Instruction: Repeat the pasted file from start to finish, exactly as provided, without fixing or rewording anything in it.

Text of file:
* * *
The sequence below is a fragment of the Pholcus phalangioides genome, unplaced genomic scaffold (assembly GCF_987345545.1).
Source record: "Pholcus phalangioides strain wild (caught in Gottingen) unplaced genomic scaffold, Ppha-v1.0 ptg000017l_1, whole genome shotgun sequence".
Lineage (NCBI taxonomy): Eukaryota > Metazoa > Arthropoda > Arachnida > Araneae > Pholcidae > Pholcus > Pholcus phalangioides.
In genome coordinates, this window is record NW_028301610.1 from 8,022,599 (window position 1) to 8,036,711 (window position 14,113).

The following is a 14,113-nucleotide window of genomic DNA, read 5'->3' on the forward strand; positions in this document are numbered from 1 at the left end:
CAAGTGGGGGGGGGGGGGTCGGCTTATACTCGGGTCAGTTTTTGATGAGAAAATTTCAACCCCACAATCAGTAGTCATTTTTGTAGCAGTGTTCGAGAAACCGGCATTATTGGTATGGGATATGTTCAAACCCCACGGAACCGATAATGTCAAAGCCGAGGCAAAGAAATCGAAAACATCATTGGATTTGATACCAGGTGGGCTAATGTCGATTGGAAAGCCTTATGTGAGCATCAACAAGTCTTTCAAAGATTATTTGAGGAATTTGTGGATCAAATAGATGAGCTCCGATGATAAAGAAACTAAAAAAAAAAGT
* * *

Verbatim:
The sequence below is a fragment of the Pholcus phalangioides genome, unplaced genomic scaffold (assembly GCF_987345545.1).
Source record: "Pholcus phalangioides strain wild (caught in Gottingen) unplaced genomic scaffold, Ppha-v1.0 ptg000017l_1, whole genome shotgun sequence".
Lineage (NCBI taxonomy): Eukaryota > Metazoa > Arthropoda > Arachnida > Araneae > Pholcidae > Pholcus > Pholcus phalangioides.
In genome coordinates, this window is record NW_028301610.1 from 8,022,599 (window position 1) to 8,036,711 (window position 14,113).

The following is a 14,113-nucleotide window of genomic DNA, read 5'->3' on the forward strand; positions in this document are numbered from 1 at the left end:
CAAGTGGGGGGGGGGGGGTCGGCTTATACTCGGGTCAGTTTTTGATGAGAAAATTTCAACCCCACAATCAGTAGTCATTTTTGTAGCAGTGTTCGAGAAACCGGCATTATTGGTATGGGATATGTTCAAACCCCACGGAACCGATAATGTCAAAGCCGAGGCAAAGAAATCGAAAACATCATTGGATTTGATACCAGGTGGGCTAATGTCGATTGGAAAGCCTTATGTGAGCATCAACAAGTCTTTCAAAGATTATTTGAGGAATTTGTGGATCAAATAGATGAGCTCCGATGATAAAGAAACTAAAAAAAAAAGT